Policy Goal #1: Enforce and strengthen laws requiring insurance companies to provide equal benefits for mental health and substance use disorders as for physical health disorders
Too often private and public insurance companies deny coverage for necessary substance use treatment. State and federal laws require insurance plans to offer the same coverage for mental health and substance use conditions as they offer for physical health conditions. What does this mean for you and your loved ones?
Here are some examples:
- Your insurance plan cannot charge higher co-pays for substance use conditions than for physical health conditions.
- Your insurance plan cannot charge you more for prescription medications simply because they are used for treatment of substance use conditions.
- Your insurance plan cannot use different practices to approve care for substance use conditions than for other health services.
Your insurance plan cannot require your health provider to get prior authorization to begin behavioral health services more often than it does for other health services. These practices are referred to as Utilization Management processes.
- Mental Health Colorado supports enforcing laws that require public and private insurance companies to provide information about their coverage and why they approve services with their members. This includes providing information about how the coverage for substance use conditions compare with the coverage for physical health conditions. It also includes releasing information about why care is needed and/or the reason it is denied.
- To ensure that the criteria used to determine the need for substance use treatment are fair, we support the use of national utilization management criteria specifically designed to determine the need for substance use services across all insurance plans.
- We support enforcing and strengthening laws to ensure that insurance companies have enough adequately trained substance use providers to ensure that their members have a choice of provider and can access care as close to their home or work as possible.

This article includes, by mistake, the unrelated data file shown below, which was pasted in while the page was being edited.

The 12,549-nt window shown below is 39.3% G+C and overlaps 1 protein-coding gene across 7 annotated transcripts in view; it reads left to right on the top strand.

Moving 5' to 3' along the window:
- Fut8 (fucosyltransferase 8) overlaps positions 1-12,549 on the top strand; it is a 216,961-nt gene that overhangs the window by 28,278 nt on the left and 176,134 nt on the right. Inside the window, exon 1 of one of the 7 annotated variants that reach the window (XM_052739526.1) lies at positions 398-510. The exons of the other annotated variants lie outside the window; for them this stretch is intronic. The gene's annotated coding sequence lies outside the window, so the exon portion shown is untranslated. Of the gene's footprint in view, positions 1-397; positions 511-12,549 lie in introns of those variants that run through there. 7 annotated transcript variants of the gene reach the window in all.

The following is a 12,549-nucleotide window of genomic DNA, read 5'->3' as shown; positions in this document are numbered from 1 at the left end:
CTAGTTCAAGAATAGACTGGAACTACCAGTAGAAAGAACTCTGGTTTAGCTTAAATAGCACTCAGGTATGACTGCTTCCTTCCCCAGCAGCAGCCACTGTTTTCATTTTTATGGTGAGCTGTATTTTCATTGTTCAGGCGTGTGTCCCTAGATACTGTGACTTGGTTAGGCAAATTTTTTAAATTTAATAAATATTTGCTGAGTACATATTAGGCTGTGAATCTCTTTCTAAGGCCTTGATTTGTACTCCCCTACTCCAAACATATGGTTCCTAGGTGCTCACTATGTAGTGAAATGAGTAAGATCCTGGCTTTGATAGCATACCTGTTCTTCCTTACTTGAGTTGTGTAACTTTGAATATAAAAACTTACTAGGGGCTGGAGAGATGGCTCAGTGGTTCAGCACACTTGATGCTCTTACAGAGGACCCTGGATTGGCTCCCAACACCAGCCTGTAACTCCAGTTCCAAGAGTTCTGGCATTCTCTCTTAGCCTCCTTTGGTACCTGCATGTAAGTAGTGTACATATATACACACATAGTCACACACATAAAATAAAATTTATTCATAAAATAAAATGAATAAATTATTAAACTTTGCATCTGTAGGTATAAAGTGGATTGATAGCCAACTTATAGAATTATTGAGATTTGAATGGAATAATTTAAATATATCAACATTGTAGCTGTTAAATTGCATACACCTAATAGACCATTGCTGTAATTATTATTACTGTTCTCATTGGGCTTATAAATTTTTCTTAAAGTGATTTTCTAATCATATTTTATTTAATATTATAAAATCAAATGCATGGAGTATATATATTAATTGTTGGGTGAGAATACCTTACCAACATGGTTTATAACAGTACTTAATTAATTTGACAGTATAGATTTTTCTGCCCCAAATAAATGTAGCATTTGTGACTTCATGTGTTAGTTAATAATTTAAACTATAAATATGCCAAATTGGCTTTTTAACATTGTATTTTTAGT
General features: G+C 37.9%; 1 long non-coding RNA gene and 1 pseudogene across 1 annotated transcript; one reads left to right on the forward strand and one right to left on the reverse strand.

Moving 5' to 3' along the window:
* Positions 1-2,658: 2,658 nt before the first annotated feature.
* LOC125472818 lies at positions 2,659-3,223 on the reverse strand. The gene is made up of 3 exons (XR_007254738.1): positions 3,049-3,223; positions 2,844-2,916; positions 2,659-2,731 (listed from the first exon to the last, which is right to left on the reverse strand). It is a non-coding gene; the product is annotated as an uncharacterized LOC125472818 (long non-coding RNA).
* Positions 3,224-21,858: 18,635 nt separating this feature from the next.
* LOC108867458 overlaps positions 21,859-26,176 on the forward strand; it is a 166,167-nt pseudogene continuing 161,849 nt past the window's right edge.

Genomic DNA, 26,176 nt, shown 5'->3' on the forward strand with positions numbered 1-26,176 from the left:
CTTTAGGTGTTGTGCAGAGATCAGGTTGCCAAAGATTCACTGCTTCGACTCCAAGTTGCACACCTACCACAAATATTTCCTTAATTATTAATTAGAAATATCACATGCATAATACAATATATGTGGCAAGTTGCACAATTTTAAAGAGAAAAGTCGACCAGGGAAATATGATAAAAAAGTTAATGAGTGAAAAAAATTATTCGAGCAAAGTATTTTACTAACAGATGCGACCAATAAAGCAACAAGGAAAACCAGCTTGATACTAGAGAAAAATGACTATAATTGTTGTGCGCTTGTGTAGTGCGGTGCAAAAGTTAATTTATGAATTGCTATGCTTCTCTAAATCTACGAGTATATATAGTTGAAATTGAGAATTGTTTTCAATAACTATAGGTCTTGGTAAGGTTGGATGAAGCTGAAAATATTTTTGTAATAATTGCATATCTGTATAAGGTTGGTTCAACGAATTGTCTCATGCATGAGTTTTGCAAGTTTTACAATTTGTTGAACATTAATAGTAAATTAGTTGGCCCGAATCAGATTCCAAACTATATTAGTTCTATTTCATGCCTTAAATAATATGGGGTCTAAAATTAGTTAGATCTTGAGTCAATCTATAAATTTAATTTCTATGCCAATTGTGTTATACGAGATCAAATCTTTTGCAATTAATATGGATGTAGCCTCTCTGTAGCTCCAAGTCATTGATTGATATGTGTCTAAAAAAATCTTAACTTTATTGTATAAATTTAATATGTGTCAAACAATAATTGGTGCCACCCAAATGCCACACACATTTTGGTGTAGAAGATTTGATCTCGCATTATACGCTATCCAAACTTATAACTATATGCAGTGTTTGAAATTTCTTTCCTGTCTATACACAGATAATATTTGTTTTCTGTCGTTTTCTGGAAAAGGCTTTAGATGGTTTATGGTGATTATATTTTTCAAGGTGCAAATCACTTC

Policy Goal #2: Ensure people get the mental health and substance use services they need when they need them
Currently, Colorado does not have the capacity to provide substance use services to everyone who needs care. This leads to long wait times or people having to go out-of-network or out-of-state for their care. We need to expand the system’s capacity to provide the right level of treatment, at the right time, to anyone in need of care.
- 28 of the 64 Colorado counties have no substance use or mental health treatment facility.[i]
- 67,000 Coloradoans did not get the substance use services they needed in 2017 and over half say that in addition to cost, the stigma of substance use was a reason they did not seek care.
- Young adults are the most likely to need but not receive substance use services.[ii]
- More Coloradans died from drug overdoses than automobile accidents in 2017.[iii]
Mental Health Colorado is committed to getting people the substance use services they need.
- Substance Use Care Coordination and Immediate Treatment: Many individuals who need treatment must wait weeks or months to access residential or outpatient services. When dealing with a substance use disorder, this could mean life or death. We must think larger and develop systems that can assess an individual’s needs and help them to get to the best treatment option when they need it. This will require both changes to how we help people find treatment and more options for treatment including medication assisted, intensive outpatient and residential treatment. We need better systems to connect people in need with services as soon as they are ready to start their recovery process, not weeks or months later.
- Mental Health and Substance Use Disorder Capacity Tracking System: For many individuals in crisis due to a mental health or substance use concern, finding the right place for care is incredibly difficult. As a result, people with mental health or substance use disorders often find themselves waiting long periods of time in a hospital emergency room while clinicians, law enforcement officers, or family members try to find a facility with an open bed that will accept them. This often means hours on the phone calling facilities throughout the state. If the person is aggressive, has past criminal justice involvement, is an adolescent, or has co-occurring mental health and substance use issues, their chance of finding services becomes extremely unlikely.